Academic Calendar - 2018

Western University Academic Calendar. - 2018

Courses


Course Numbering

0001-0999* Pre-University level introductory courses
1000-1999 Year 1 courses
2000-4999 Senior-level undergraduate courses
5000-5999 Professional Degree courses in Dentistry, Education, Law, Medicine and Theology (MTS, MDiv)
6000-6999 Courses offered by Continuing Studies
9000-9999 Graduate Studies courses

* These courses are equivalent to pre-university introductory courses and may be counted for credit in the student's record, unless these courses were taken in a preliminary year. They may not be counted toward essay or breadth requirements, or used to meet modular admission requirements unless it is explicitly stated in the Senate-approved outline of the module.


Suffixes

no suffix 1.0 course not designated as an essay course
A 0.5 course offered in first term
B 0.5 course offered in second term
A/B 0.5 course offered in first and/or second term
E 1.0 essay course
F 0.5 essay course offered in first term
G 0.5 essay course offered in second term
F/G 0.5 essay course offered in first and/or second term
H 1.0 accelerated course (8 weeks)
J 1.0 accelerated course (6 weeks)
K 0.75 course
L 0.5 graduate course offered in summer term (May - August)
Q/R/S/T 0.25 course offered within a regular session
U 0.25 course offered in other than a regular session
W/X 1.0 accelerated course (full course offered in one term)
Y 0.5 course offered in other than a regular session
Z 0.5 essay course offered in other than a regular session

Glossary


Prerequisite

A course that must be successfully completed prior to registration for credit in the desired course.


Corequisite

A course that must be taken concurrently with (or prior to registration in) the desired course.


Antirequisite

Courses that overlap sufficiently in course content that both cannot be taken for credit.


Essay Courses

Many courses at Western have a significant writing component. To recognize student achievement, a number of such courses have been designated as essay courses and will be identified on the student's record (E essay full course; F/G/Z essay half-course).


Principal Courses

A first year course that is listed by a department offering a module as a requirement for admission to the module. For admission to an Honors Specialization module or Double Major modules in an Honors Bachelor degree, at least 3.0 courses will be considered principal courses.



Campus





Course Level






Course Type




Communication Sciences and Disorders


The human body produces many rhythms from the brain, heart, muscles, ears, and voice. This course introduces the basics of working with physiological signals measured from the human body to assess function. Beginners will develop programming skills useful in diverse areas like neuroscience, psychology, medical sciences, audiology, health, and rehabilitation.

Prerequisite(s): Completion of two years of an undergraduate degree.

Extra Information: 2 lecture hours per week, 1 laboratory hour per week.

Course Weight: 0.50
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A survey course focusing on the incidence, etiology, and symptomatology of speech and language disorders in children and adults. Designed to provide students with a general understanding of the types of speech, voice, and language disorders identified and treated by speech-language pathologists.

Antirequisite(s): The former Communication Disorders 4411F/G.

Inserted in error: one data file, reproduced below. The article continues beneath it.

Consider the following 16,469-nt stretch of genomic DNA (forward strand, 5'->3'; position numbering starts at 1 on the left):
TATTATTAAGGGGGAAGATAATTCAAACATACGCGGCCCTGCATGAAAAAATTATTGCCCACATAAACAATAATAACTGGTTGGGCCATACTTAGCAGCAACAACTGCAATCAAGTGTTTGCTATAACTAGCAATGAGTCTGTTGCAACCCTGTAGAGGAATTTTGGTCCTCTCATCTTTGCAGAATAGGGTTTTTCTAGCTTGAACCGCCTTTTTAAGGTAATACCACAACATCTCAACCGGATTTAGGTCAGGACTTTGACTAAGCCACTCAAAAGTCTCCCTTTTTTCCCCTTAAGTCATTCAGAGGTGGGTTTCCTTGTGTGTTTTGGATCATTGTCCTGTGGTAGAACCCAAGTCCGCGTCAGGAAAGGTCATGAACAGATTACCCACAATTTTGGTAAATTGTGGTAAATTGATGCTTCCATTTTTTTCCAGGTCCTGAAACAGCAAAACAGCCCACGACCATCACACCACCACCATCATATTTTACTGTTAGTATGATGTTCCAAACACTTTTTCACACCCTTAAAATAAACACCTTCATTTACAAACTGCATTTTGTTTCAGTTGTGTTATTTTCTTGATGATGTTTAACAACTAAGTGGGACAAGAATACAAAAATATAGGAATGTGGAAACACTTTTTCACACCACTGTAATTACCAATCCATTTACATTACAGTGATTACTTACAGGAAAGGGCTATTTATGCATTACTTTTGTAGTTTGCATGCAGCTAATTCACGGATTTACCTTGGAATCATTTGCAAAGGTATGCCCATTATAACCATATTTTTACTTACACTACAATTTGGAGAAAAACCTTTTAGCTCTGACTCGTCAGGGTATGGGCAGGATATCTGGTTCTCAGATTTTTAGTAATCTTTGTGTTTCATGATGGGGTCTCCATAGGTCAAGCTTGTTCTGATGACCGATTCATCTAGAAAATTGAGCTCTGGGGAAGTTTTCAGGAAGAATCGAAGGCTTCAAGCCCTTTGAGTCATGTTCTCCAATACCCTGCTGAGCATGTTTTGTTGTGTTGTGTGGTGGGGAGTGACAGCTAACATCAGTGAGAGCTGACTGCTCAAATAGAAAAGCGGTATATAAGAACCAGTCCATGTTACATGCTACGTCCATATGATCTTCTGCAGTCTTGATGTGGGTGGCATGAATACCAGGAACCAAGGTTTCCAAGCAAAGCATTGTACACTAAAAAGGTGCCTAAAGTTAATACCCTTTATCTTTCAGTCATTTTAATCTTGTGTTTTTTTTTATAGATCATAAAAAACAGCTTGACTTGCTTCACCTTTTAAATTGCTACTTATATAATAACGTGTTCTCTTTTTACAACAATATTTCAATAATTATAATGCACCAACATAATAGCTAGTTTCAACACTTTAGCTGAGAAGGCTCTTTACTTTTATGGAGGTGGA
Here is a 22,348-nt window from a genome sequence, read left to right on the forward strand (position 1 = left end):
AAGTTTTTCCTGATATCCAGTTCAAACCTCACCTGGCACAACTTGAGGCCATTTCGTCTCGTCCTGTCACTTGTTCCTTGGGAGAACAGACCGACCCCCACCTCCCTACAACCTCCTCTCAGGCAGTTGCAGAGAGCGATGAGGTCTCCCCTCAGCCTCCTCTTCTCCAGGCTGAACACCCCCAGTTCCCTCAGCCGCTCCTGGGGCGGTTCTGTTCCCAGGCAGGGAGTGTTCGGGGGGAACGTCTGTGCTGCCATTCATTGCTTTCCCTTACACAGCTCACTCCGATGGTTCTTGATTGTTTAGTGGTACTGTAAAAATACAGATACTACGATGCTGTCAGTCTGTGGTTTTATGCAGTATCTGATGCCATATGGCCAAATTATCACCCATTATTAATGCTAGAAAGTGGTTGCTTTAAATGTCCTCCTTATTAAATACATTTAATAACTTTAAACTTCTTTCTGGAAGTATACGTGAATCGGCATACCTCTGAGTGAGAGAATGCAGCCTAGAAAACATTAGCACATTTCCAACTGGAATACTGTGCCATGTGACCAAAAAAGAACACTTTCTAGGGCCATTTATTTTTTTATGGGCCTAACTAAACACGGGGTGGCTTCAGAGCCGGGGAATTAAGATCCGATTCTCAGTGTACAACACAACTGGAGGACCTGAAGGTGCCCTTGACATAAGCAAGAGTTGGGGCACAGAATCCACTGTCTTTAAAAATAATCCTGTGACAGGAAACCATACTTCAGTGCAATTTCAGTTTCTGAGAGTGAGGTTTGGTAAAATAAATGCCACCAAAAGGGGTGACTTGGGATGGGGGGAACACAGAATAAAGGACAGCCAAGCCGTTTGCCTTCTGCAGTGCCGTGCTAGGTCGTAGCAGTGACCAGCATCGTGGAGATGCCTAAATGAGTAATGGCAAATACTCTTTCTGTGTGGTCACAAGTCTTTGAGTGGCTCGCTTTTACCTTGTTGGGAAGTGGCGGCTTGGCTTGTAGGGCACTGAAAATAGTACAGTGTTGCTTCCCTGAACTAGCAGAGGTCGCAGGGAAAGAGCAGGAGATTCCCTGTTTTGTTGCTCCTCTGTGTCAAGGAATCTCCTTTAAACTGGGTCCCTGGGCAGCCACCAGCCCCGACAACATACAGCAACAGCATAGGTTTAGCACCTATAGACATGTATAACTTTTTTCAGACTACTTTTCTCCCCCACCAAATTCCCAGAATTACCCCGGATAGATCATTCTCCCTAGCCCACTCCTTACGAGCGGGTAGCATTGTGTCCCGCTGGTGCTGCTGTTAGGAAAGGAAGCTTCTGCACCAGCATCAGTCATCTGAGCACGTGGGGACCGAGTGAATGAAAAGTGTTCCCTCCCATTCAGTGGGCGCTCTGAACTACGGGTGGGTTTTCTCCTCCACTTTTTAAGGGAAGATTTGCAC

Prerequisite(s): Completion of two years of an undergraduate degree.

Extra Information: 3 lecture hours.

Course Weight: 0.50
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The study of human hearing from acoustics to the physiological and psychological correlates of sound. Topics include physical acoustics, anatomy, physiology, sensitivity, masking, loudness, pitch, binaural phenomena, and auditory streams. Course activities provide experience in acoustical calculations and psychoacoustic experimentation and data analysis.

Prerequisite(s): Completion of two years of an undergraduate degree.

Extra Information: 3 lecture hours, 1 laboratory/tutorial hour.

Course Weight: 0.50
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Study of the phonological, pragmatic, semantic and syntactic development in the normal child.

Prerequisite(s): Health Sciences 2700A/B or the former Health Sciences 3700A/B, or Kinesiology 3347A/B, or Psychology 1000 or Psychology 2040A/B or Psychology 2410A/B, or Anthropology 1027A/B or Anthropology 2247A/B or the former Anthropology 2248A/B, or Linguistics 2288A/B.

Extra Information: 3 lecture hours per week.

Course Weight: 0.50
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Lectures and directed clinical observations involving assessments and treatments of persons with a variety of communication disorders. Multiple formats (video, real clients, Web-CT, etc.) for presentation and discussion of evidence-based clinical assessment and treatment options of persons with communication disorders.

Extra Information: 3 lecture hours.

Course Weight: 0.50
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Physiologic, acoustic and perceptual characteristics of speech. Principles and methods for the laboratory study of speech.

Prerequisite(s): Completion of two years of an undergraduate degree. At least 80% in a 2000-level Health Sciences, Psychology, Kinesiology, or Biology course. In addition, completion of one of the following courses is strongly recommended: Health Sciences 2300A/B, or Anatomy and Cell Biology 2221, or Kinesiology 2222A/B, or equivalent.

Extra Information: 2 lecture hours, 1 laboratory/tutorial hours.

Course Weight: 0.50
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